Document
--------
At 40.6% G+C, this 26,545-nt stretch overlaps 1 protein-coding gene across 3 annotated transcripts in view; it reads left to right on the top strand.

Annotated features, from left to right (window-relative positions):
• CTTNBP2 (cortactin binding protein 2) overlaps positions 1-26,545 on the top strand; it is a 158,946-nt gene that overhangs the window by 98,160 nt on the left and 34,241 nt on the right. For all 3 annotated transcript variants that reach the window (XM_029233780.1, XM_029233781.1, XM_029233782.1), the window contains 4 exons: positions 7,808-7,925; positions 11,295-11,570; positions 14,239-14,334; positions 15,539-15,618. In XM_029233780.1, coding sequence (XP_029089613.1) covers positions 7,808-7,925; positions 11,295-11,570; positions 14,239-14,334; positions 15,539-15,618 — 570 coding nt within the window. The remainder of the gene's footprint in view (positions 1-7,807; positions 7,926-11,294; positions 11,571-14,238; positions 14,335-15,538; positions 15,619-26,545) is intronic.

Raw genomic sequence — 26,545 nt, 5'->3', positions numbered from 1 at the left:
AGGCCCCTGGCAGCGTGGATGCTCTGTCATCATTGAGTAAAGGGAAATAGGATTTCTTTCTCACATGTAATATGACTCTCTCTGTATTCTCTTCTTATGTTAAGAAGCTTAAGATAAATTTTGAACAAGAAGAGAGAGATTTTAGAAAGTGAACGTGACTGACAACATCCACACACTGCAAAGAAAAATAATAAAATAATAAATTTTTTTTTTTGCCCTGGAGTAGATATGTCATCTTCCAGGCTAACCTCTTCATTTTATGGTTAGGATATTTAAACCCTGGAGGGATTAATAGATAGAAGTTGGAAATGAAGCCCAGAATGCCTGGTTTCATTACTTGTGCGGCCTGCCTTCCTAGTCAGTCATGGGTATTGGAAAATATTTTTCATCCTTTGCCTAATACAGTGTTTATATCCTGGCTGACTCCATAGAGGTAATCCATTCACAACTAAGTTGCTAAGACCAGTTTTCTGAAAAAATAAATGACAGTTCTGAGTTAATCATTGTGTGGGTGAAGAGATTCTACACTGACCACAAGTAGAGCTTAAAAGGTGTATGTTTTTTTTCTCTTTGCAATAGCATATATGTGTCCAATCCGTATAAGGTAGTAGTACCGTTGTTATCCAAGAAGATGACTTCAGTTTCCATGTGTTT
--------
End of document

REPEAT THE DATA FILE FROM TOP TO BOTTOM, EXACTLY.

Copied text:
At 40.6% G+C, this 26,545-nt stretch overlaps 1 protein-coding gene across 3 annotated transcripts in view; it reads left to right on the top strand.

Annotated features, from left to right (window-relative positions):
• CTTNBP2 (cortactin binding protein 2) overlaps positions 1-26,545 on the top strand; it is a 158,946-nt gene that overhangs the window by 98,160 nt on the left and 34,241 nt on the right. For all 3 annotated transcript variants that reach the window (XM_029233780.1, XM_029233781.1, XM_029233782.1), the window contains 4 exons: positions 7,808-7,925; positions 11,295-11,570; positions 14,239-14,334; positions 15,539-15,618. In XM_029233780.1, coding sequence (XP_029089613.1) covers positions 7,808-7,925; positions 11,295-11,570; positions 14,239-14,334; positions 15,539-15,618 — 570 coding nt within the window. The remainder of the gene's footprint in view (positions 1-7,807; positions 7,926-11,294; positions 11,571-14,238; positions 14,335-15,538; positions 15,619-26,545) is intronic.

Raw genomic sequence — 26,545 nt, 5'->3', positions numbered from 1 at the left:
AGGCCCCTGGCAGCGTGGATGCTCTGTCATCATTGAGTAAAGGGAAATAGGATTTCTTTCTCACATGTAATATGACTCTCTCTGTATTCTCTTCTTATGTTAAGAAGCTTAAGATAAATTTTGAACAAGAAGAGAGAGATTTTAGAAAGTGAACGTGACTGACAACATCCACACACTGCAAAGAAAAATAATAAAATAATAAATTTTTTTTTTTGCCCTGGAGTAGATATGTCATCTTCCAGGCTAACCTCTTCATTTTATGGTTAGGATATTTAAACCCTGGAGGGATTAATAGATAGAAGTTGGAAATGAAGCCCAGAATGCCTGGTTTCATTACTTGTGCGGCCTGCCTTCCTAGTCAGTCATGGGTATTGGAAAATATTTTTCATCCTTTGCCTAATACAGTGTTTATATCCTGGCTGACTCCATAGAGGTAATCCATTCACAACTAAGTTGCTAAGACCAGTTTTCTGAAAAAATAAATGACAGTTCTGAGTTAATCATTGTGTGGGTGAAGAGATTCTACACTGACCACAAGTAGAGCTTAAAAGGTGTATGTTTTTTTTCTCTTTGCAATAGCATATATGTGTCCAATCCGTATAAGGTAGTAGTACCGTTGTTATCCAAGAAGATGACTTCAGTTTCCATGTGTTT